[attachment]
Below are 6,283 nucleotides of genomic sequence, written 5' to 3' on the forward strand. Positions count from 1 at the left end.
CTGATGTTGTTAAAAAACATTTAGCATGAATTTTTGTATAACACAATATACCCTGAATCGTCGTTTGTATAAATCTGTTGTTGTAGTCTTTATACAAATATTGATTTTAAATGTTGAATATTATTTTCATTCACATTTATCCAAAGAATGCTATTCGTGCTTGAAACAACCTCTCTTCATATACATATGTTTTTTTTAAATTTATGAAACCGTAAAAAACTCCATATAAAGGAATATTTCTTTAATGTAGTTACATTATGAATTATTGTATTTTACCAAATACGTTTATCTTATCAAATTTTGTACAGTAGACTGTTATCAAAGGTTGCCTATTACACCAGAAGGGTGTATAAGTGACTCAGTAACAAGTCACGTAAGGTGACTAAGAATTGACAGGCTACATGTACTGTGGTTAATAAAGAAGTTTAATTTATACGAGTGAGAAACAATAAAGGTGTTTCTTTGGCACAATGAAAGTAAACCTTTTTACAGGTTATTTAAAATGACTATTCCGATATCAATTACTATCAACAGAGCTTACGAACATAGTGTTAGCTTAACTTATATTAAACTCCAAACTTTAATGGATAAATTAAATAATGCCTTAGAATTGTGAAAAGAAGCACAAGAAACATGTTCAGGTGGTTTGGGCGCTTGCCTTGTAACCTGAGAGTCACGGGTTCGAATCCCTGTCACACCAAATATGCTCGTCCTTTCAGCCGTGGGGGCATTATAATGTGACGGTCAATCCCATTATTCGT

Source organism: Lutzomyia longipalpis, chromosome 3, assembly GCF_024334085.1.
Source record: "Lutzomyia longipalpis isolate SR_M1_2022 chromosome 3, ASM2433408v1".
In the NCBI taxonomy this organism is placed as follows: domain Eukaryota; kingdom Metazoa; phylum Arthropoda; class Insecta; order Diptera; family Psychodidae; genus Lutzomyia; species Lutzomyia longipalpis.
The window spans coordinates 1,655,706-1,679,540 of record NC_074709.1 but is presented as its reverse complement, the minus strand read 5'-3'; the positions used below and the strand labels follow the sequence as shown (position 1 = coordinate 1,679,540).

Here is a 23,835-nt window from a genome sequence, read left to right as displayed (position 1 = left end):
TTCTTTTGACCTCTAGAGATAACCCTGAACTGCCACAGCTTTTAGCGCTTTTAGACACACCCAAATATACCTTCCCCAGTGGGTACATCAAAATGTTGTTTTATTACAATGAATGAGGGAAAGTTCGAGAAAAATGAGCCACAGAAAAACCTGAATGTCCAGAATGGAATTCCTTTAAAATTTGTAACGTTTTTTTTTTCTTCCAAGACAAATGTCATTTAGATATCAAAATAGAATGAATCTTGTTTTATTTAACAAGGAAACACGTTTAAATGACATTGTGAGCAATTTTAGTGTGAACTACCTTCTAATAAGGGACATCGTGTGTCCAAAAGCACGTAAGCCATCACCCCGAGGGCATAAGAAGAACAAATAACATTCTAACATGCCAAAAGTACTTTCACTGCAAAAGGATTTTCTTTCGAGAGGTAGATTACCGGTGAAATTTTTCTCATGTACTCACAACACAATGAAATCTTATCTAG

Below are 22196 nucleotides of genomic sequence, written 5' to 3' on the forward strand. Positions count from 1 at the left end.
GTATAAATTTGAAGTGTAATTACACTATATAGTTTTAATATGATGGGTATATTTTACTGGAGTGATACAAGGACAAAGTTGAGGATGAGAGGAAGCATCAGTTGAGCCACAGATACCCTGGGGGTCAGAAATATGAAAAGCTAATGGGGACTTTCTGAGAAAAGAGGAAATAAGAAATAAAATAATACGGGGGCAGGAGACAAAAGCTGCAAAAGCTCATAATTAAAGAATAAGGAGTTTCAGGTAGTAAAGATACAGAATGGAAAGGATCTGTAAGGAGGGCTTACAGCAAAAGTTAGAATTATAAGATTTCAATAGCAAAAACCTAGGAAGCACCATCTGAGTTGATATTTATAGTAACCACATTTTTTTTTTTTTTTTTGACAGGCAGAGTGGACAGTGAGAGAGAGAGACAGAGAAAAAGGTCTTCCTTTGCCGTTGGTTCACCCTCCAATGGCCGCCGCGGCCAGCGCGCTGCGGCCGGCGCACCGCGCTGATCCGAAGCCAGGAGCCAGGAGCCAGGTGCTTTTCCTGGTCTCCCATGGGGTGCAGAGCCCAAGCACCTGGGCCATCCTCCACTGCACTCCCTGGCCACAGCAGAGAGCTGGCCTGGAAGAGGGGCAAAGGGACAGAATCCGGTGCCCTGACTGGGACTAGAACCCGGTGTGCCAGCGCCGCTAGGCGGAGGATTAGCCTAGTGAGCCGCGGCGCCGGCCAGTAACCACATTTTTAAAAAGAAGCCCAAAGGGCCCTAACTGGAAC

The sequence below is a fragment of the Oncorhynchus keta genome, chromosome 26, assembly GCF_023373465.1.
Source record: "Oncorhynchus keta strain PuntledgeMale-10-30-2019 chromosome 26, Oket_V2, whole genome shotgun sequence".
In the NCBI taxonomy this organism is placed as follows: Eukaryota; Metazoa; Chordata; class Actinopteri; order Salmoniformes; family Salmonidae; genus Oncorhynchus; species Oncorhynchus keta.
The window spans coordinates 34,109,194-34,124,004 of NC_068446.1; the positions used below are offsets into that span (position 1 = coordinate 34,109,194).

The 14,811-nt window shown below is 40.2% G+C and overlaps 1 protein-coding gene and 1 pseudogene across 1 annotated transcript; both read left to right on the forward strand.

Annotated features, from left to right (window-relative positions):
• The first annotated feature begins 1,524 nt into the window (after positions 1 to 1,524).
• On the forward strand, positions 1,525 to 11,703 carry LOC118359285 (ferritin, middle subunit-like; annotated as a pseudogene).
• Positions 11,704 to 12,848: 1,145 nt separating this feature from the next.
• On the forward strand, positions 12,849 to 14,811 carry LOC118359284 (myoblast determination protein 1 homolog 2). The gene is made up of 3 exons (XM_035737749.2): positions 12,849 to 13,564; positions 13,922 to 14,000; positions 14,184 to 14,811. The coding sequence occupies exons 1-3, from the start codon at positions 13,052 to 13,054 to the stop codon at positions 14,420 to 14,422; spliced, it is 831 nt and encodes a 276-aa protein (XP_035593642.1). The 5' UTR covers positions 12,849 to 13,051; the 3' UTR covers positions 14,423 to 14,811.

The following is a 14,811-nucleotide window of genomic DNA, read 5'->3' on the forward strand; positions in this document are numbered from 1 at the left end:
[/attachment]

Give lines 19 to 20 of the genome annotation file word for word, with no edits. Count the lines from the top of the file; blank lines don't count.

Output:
• Positions 11,704 to 12,848: 1,145 nt separating this feature from the next.
• On the forward strand, positions 12,849 to 14,811 carry LOC118359284 (myoblast determination protein 1 homolog 2). The gene is made up of 3 exons (XM_035737749.2): positions 12,849 to 13,564; positions 13,922 to 14,000; positions 14,184 to 14,811. The coding sequence occupies exons 1-3, from the start codon at positions 13,052 to 13,054 to the stop codon at positions 14,420 to 14,422; spliced, it is 831 nt and encodes a 276-aa protein (XP_035593642.1). The 5' UTR covers positions 12,849 to 13,051; the 3' UTR covers positions 14,423 to 14,811.